Did Ronald Reagan Ever Endorse Gerald Ford?

As we’ve discussed the upcoming Ted Cruz speech and interesting subject has come up. Several writers, myself included, have characterized Reagan’s speech at the 1976 RNC convention as his eventual endorsement of Gerald Ford. We’ve used it in the context of saying that we hope Ted Cruz can deliver that kind of speech without the endorsement. This morning in my post on the subject, a comment was made that, in fact, Reagan had never endorsed Gerald Ford. And I summarily dismissed the assertion.



But the invocation of Reagan scholar Craig Shirley’s name caused me to go back later and check it out.

This is the text of Reagan’s 1976 speech.

Thank you very much. Mr. President, Mrs. Ford, Mr. Vice President, Mr. Vice President to be — the distinguished guests here, and you ladies and gentlemen: I am going to say fellow Republicans here, but also those who are watching from a distance, all of those millions of Democrats and Independents who I know are looking for a cause around which to rally and which I believe we can give them.

Mr. President, before you arrived tonight, these wonderful people here when we came in gave Nancy and myself a welcome. That, plus this, and plus your kindness and generosity in honoring us by bringing us down here will give us a memory that will live in our hearts forever.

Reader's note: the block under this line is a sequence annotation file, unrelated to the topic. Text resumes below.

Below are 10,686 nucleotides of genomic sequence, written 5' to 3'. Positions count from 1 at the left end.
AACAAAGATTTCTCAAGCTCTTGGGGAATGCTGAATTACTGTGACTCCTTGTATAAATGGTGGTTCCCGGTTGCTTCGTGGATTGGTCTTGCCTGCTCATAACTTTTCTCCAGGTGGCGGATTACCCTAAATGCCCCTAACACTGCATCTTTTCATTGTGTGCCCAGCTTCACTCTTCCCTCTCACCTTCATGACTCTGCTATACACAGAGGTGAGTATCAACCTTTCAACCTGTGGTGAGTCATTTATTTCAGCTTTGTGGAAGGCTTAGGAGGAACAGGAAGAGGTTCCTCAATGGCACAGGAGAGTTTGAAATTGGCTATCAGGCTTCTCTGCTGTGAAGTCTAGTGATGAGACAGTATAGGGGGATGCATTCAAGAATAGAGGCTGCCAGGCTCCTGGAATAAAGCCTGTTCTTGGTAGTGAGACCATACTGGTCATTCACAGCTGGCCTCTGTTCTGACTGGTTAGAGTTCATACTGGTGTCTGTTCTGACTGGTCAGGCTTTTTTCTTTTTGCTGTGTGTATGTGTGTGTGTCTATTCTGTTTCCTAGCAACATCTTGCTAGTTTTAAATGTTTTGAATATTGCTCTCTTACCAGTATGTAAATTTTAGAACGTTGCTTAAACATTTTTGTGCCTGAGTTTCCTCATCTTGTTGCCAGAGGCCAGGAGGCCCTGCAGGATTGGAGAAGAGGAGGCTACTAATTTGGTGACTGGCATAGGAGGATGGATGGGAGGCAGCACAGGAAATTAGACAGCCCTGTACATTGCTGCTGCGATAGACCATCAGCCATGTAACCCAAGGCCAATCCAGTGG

Watching on television these last few nights, and I have seen you also with the warmth that you greeted Nancy, and you also filled my heart with joy when you did that.

May I just say some words. There are cynics who say that a party platform is something that no one bothers to read and it doesn’t very often amount to much.

Whether it is different this time than it has ever been before, I believe the Republican Party has a platform that is a banner of bold, unmistakable colors, with no pastel shades.

We have just heard a call to arms based on that platform, and a call to us to really be successful in communicating and reveal to the American people the difference between this platform and the platform of the opposing party, which is nothing but a revamp and a reissue and a running of a late, late show of the thing that we have been hearing from them for the last 40 years.

If I could just take a moment; I had an assignment the other day. Someone asked me to write a letter for a time capsule that is going to be opened in Los Angeles a hundred years from now, on our Tricentennial.

It sounded like an easy assignment. They suggested I write something about the problems and the issues today. I set out to do so, riding down the coast in an automobile, looking at the blue Pacific out on one side and the Santa Ynez Mountains on the other, and I couldn’t help but wonder if it was going to be that beautiful a hundred years from now as it was on that summer day.

Then as I tried to write — let your own minds turn to that task. You are going to write for people a hundred years from now, who know all about us. We know nothing about them. We don’t know what kind of a world they will be living in.

And suddenly I thought to myself if I write of the problems, they will be the domestic problems the President spoke of here tonight; the challenges confronting us, the erosion of freedom that has taken place under Democratic rule in this country, the invasion of private rights, the controls and restrictions on the vitality of the great free economy that we enjoy. These are our challenges that we must meet.